Breaking Glass: Modeling and Fracturing Glass Text

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  • Duration: 05:53
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  • Made with Release: 19
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Using a Text Spline and an Extrude Generator, we will create a solid text object and then Fracture it with a Voronoi Fracture Generator. Furthermore, we will use Subdivided mode on our Text Spline in order to create evenly spaced geometry, and although not essential, it does help with Voronoi Fracture Detailing, as we will see in a later video.

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Transcript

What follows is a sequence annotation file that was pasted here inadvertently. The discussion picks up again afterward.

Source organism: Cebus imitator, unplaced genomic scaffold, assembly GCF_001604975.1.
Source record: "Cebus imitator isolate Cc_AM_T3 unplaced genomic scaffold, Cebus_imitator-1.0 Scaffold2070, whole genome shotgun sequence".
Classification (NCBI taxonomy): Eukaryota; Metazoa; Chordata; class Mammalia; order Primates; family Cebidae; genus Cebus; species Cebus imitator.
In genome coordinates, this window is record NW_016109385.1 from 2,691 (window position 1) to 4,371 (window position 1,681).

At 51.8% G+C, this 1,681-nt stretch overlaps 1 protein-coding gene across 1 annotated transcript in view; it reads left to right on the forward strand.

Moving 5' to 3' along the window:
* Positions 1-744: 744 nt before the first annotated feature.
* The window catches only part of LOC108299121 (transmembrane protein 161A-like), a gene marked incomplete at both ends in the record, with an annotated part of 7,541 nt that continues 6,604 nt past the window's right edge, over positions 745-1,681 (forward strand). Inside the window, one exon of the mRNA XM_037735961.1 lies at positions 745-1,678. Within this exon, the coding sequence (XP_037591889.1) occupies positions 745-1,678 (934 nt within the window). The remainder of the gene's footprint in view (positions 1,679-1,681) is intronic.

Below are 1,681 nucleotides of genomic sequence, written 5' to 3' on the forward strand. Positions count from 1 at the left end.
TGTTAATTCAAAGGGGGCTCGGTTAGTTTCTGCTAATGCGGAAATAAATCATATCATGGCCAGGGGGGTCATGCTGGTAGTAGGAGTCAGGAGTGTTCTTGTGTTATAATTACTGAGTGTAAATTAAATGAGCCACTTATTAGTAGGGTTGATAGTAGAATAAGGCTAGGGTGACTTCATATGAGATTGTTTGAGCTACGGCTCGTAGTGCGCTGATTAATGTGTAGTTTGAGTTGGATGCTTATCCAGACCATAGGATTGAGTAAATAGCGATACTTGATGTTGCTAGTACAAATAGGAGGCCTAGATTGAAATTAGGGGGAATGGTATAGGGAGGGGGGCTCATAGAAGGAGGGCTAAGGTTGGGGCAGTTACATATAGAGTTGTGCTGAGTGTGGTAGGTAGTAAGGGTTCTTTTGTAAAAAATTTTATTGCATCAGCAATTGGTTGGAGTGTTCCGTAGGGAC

In this video we will model and fracture our text, the text that's going to be made of glass. So, let's go and create a text spline. Let's type Breaking. Let's align it in the middle and select a nice typeface, a nice thick one. I prefer the one called Impact. And our text is ready. Now let's go and add an Extrude Generator, make the text a child of the Extrude Generator. And I'm going to change my display to Hidden Lines. I find it more comfortable to work this way. Now, there are a couple of things we need to do. And if we zoom in here, you will see that all the rounded parts of our text have a lot of sub-divisions. And that amount of sub-divisions, I think, is too much for what we are trying to do. Now, you can see that we can see the grid. I'm going to get rid of it, because it irritates me, like many other things. For example, the Horizon Line. Let's go and delete the Horizon Line because I'm very irritable. So all these little things just distract me, and I just want to watch cat videos on YouTube. Anyway, so let's go back to our sub-divisions here. In order to make these fewer, I'm going to utilize the Text Splines intermediate point setting. And currently it's set to adaptive. Adaptive keeps straight lines straight without any sub-divisions, and just sub-divides the curvature based on an angle threshold. I want to be able to control the straight lines and the curve with one setting, so I'm going to use the fantastic sub-divided. And the sub-divided uses two numbers. One is the angle, which controls as you can see, and let me bring this in by changing the angle you control the number of sub-divisions on the curved parts. And by changing the maximum length, you can control the number of sub-divisions on the straight parts. And I think that these two numbers work fine for what I'm trying to do. We have fewer lines, therefore we're going to have fewer possible issues. The next thing I'm going to do is go to my Extrude Generator. Go to the Caps Tab and select fill it cap for both the front and the back, and set the radius to one and one. And my text is pretty much ready. The next step is to go and add a Voronoi Fracture Generator, make the Extrude Generator a child of that. And you will see that it will break. I'm going to select the Voronoi Fracture, go to the sources, select the Point Generator, the default one. Turn off the points because they irritate me, as you have already guessed. I'm going to go to point amount and change this to 100, so I have more fragments. And this is a good basis to begin. I like the size of them. We can add a few more details later on, but this is going to be the basis of my fracture. Now, let me show you something which is not immediately apparent. If I go to my Voronoi Fracture object and go to the Object tab, I'm going to offset these by about three. And you will see that the letters are hollow. And to make it more obvious, I'm going to turn on my Screen Space Ambient Occlusion, and now it's very obvious that these are hollow. And that is because by default, when you use an Extruded Generator, the object is broken up into caps, the thickness and the other cap, and all sorts of other little bits and pieces. All you have to do is go to the Extrude Caps tab and go down here where it says Create Single Object. Click on that, and immediately you will see that because now our extruded text is one single object, the Voronoi Fracture could break it up into nice blocks. Excellent. Go back here and let's just double click and zero out our Offset Fragmentation. Fantastic. And I shouldn't say Offset Fragmentation, my Fragment Offset. The last thing I want to do is the following. If I render this, you will see that we have these odd roundings. Now forget about the color, which I'm going to turn it off and render one more time. And what I'm going to do is make the Voronoi Fracture generate a gray color. We are going to override this by adding our glass texture later on, but for now I'm just going to make it a bit darker. And you can see we have these artifacts here. This doesn't look straight, and the reason is since we made this a single object, the Phong tag is trying to round this. And there's one thing we can do to fix this. Just go here and put a lower number. I'm going to add something like 14.2. And I just added the point two to make you wonder why I did. I could actually leave that as 14 degrees and it wouldn't make a difference. But it's always nice to just add some random details in there, just to mess with you. I'm sorry, but that's who I am. Anyway, and now you can see that the faces are nice and flat, and we don't have any rendering artifacts. So, we are done with the modeling and we will proceed in the next video to adding dynamics, and some sort of dynamic, exploding motion to the broken text.
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